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Official Records of the Union and Confederate Armies, Chapter XXII: Operations in Kentucky, Tennessee, North Mississippi, North Alabama, and Southwest Virginia. March 4-June 10, 1862., Part II: Correspondence, Orders, and Returns. (ed. Lieut. Col. Robert N. Scott) 49 5 Browse Search
Rebellion Record: a Diary of American Events: Documents and Narratives, Volume 6. (ed. Frank Moore) 38 0 Browse Search
General Joseph E. Johnston, Narrative of Military Operations During the Civil War 32 0 Browse Search
Alfred Roman, The military operations of General Beauregard in the war between the states, 1861 to 1865 31 7 Browse Search
William Tecumseh Sherman, Memoirs of General William T. Sherman . 26 0 Browse Search
Frederick H. Dyer, Compendium of the War of the Rebellion: Regimental Histories 24 24 Browse Search
Harper's Encyclopedia of United States History (ed. Benson Lossing) 21 1 Browse Search
Robert Underwood Johnson, Clarence Clough Buell, Battles and Leaders of the Civil War. Volume 3. 17 1 Browse Search
Official Records of the Union and Confederate Armies, Chapter XXII: Operations in Kentucky, Tennessee, North Mississippi, North Alabama, and Southwest Virginia. March 4-June 10, 1862. (ed. Lieut. Col. Robert N. Scott) 17 1 Browse Search
Horace Greeley, The American Conflict: A History of the Great Rebellion in the United States of America, 1860-65: its Causes, Incidents, and Results: Intended to exhibit especially its moral and political phases with the drift and progress of American opinion respecting human slavery from 1776 to the close of the War for the Union. Volume II. 15 3 Browse Search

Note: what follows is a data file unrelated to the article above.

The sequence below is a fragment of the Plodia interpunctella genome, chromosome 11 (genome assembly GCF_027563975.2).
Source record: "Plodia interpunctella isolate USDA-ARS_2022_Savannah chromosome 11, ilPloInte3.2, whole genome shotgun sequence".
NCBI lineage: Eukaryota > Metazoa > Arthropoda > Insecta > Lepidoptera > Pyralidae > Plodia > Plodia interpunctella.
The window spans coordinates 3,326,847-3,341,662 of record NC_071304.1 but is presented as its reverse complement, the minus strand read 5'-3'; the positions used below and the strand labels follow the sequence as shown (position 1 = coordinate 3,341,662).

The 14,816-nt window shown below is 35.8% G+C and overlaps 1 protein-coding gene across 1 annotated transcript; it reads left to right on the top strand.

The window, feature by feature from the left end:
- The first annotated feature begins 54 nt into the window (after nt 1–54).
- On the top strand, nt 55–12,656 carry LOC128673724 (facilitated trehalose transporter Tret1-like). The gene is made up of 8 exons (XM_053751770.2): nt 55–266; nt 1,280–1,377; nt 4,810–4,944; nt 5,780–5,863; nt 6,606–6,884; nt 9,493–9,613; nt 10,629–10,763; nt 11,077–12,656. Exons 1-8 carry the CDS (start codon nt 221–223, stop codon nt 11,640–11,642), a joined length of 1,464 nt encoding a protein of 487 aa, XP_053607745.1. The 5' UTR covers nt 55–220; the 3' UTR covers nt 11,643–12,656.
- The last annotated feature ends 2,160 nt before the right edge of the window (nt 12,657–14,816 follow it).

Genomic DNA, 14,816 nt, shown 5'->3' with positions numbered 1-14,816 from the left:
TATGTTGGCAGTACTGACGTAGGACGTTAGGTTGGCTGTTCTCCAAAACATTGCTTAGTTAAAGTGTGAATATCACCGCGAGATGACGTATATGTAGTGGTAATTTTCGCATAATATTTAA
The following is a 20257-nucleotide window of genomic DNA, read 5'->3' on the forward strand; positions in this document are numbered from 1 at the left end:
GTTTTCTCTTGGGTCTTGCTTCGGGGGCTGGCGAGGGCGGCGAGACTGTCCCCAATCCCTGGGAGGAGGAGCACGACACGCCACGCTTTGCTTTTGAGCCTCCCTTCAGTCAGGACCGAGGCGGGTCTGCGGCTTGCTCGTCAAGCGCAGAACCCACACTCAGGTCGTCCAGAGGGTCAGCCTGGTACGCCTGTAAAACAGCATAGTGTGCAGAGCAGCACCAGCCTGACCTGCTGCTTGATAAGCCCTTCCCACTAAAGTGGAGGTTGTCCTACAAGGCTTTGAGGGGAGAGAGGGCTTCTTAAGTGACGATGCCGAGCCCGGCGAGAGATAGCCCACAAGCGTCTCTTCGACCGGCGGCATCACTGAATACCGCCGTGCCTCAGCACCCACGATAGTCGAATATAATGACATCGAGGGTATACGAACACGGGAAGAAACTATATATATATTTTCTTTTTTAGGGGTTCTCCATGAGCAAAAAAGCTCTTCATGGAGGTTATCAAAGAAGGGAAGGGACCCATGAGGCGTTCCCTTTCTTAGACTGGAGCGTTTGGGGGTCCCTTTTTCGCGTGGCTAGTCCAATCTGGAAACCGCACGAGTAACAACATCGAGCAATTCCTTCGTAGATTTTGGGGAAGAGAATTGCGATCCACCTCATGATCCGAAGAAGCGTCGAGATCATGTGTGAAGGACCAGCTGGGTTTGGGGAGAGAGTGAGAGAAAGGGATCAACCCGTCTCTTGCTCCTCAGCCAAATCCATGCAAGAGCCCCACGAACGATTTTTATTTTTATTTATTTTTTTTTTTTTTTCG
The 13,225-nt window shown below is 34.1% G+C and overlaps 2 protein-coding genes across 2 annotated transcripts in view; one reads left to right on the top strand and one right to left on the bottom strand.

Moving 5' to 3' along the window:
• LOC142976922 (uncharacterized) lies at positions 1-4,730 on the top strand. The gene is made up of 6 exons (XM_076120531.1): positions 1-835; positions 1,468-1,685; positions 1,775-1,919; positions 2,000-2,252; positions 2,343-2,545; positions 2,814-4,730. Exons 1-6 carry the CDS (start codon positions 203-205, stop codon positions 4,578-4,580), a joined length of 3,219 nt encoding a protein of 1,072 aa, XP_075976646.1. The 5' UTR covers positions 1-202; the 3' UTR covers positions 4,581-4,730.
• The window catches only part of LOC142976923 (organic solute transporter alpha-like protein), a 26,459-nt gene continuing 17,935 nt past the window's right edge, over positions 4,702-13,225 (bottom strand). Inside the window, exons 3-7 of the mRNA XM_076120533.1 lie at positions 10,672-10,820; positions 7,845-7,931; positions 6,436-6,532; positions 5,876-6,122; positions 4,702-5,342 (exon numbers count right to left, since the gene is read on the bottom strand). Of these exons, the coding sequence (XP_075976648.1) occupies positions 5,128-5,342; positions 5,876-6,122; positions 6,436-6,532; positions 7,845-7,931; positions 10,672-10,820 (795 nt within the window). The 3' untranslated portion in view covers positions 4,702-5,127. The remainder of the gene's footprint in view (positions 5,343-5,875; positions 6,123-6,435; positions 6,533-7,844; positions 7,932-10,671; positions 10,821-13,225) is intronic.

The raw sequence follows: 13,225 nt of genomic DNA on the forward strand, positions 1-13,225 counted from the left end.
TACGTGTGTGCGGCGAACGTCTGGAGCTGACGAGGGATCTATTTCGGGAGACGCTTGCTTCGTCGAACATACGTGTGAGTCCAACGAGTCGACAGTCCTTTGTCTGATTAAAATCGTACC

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he enemy renders the lines of communication of the army at Columbus liable to be cut off at any time from the Tennessee River as a base, by an overpowering force of the enemy, rapidly concentrated from various points on the Ohio, it becomes necessary, to prevent such a calamity, that the main body of that army should fall back to Humboldt, and thence, if necessary, to Grand Junction, so as to protect Memphis from either point, and still have a line of retreat to the latter place or to Grenada, Mississippi, and, if necessary, to Jackson, Mississippi. At Columbus, Kentucky, will be left only a sufficient garrison for the defense of the works there, assisted by Hollins's gunboats, for the purpose of making a desperate defense of the river at that point. A sufficient number of transports will be kept near that place for the removal of the garrison therefrom, when no longer tenable in the opinion of the commanding officer. Island No.10 and Fort Pillow will likewise be defended to the l
The Annals of the Civil War Written by Leading Participants North and South (ed. Alexander Kelly McClure), Van Dorn, the hero of Mississippi. (search)